|Themes > Science > Zoological Sciences > Animal classification > Polygenetic Tree of Kingdom Animalia > Classification|
The differences between plants and animals led to a division of all life into the two kingdoms Plantae and Animalia. It was found that some were plantlike while others, PROTOZOA, resembled animals in that they had locomotion by means of flagella, or pseudopodia, and digested food. At first, protozoa were placed in a subkingdom of Animalia. This classification had problems: some forms showed mixed characteristics, and some groups had members that were plantlike with close relatives that were animallike. Eventually a five-kingdom system came into use, in which Plantae and Animalia are more restricted in definition and protozoan groups are assigned to the kingdom PROTISTA.
The phylum Placozoa, is the simplest animal; like a tiny plate, but with tissue layers.
The phylum Porifera consists of
sponges. Their nutritional needs are met through ingestion by individual
cells that are located along internal water canals that open to the
outside of the body. They are nonmotile organisms. The tissue is the
highest organizational level obtained.
The phylum Cnidaria consists of Hydrozoans, corals, jellyfishes, and sea anemones. Cnidarians are tentacled, radial animals.
Their mouths are encircled by tentacles. Present within these tentacles and elsewhere in the body are nematocysts--harpoonlike structures that are discharged from specialized cells (cnidocytes) in which they are cocked when not in use. The nematocytes are used to stun prey, and the tentacles serve to bring the prey into the mouth. Coelenterates have a "two-layered" body. The ectoderm is the outer layer, and the endoderm is the inner layer. The two layers surround the digestive cavity, the coelenteron, which has only one opening.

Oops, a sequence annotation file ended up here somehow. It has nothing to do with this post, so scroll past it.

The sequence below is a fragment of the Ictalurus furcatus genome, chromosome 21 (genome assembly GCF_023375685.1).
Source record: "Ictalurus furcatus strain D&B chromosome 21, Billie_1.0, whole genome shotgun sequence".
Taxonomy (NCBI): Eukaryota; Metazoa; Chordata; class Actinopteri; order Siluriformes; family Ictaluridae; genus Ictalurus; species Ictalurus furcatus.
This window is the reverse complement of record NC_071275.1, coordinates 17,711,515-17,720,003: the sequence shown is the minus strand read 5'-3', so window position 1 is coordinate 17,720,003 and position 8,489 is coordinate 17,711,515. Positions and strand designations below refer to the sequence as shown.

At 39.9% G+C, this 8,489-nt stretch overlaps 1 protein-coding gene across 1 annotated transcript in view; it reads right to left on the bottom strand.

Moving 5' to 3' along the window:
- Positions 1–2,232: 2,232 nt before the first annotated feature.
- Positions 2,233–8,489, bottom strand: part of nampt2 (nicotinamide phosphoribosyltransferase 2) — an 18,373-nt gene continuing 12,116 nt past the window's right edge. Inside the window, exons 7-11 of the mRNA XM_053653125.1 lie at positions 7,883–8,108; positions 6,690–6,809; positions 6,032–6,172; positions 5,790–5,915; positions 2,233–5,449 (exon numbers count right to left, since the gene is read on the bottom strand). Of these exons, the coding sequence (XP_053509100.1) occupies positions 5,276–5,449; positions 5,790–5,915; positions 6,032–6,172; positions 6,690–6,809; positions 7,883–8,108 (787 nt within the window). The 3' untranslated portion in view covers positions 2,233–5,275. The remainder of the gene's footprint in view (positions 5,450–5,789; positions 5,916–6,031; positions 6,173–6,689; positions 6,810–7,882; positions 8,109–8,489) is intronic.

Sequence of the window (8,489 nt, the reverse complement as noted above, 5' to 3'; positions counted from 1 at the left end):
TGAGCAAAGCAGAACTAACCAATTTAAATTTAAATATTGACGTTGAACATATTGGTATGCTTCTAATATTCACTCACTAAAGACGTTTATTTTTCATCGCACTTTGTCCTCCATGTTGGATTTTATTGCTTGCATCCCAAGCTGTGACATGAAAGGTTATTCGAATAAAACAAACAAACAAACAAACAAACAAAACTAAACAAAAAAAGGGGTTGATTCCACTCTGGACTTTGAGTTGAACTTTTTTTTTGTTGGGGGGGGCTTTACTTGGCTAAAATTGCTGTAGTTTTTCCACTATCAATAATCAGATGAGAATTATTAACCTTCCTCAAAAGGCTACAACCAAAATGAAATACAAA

The phylum Flatworms, Roundworms, and Rotifers are simple bilateral, cephalized animals at the organ-system level of construction.
The body plan is organized along a longitudinal axis, and one half is a mirror image of the other. The organ system is the highest level of complexity reached.
The flatworms have a digestive cavity, or gut, with only one opening and an excretory system is present. The space between the ectoderm and endoderm is occupied entirely by the mesoderm.
The roundworms is a little different. The mesodermal layer does not completely occupy the region between the ectoderm and endoderm. The free space is a body cavity, in this case a "pseudo," or false, body cavity. The cavity is present only because the germinal tissue (meso), which ordinarily gives rise to a coelom, does not develop. This cavity is not formed within tissues that appear in this region in the course of embryonic development. The tubular gut has openings to a mouth and an anus.
The Rotifers are abundant in plankton. They have a pharynx, esophagus, digestive glands, a stomach, and usually an intestine and anus. the head has nerve cell cluster. All rotifers have a crown of cilia used in swimming and drawing food to its mouth.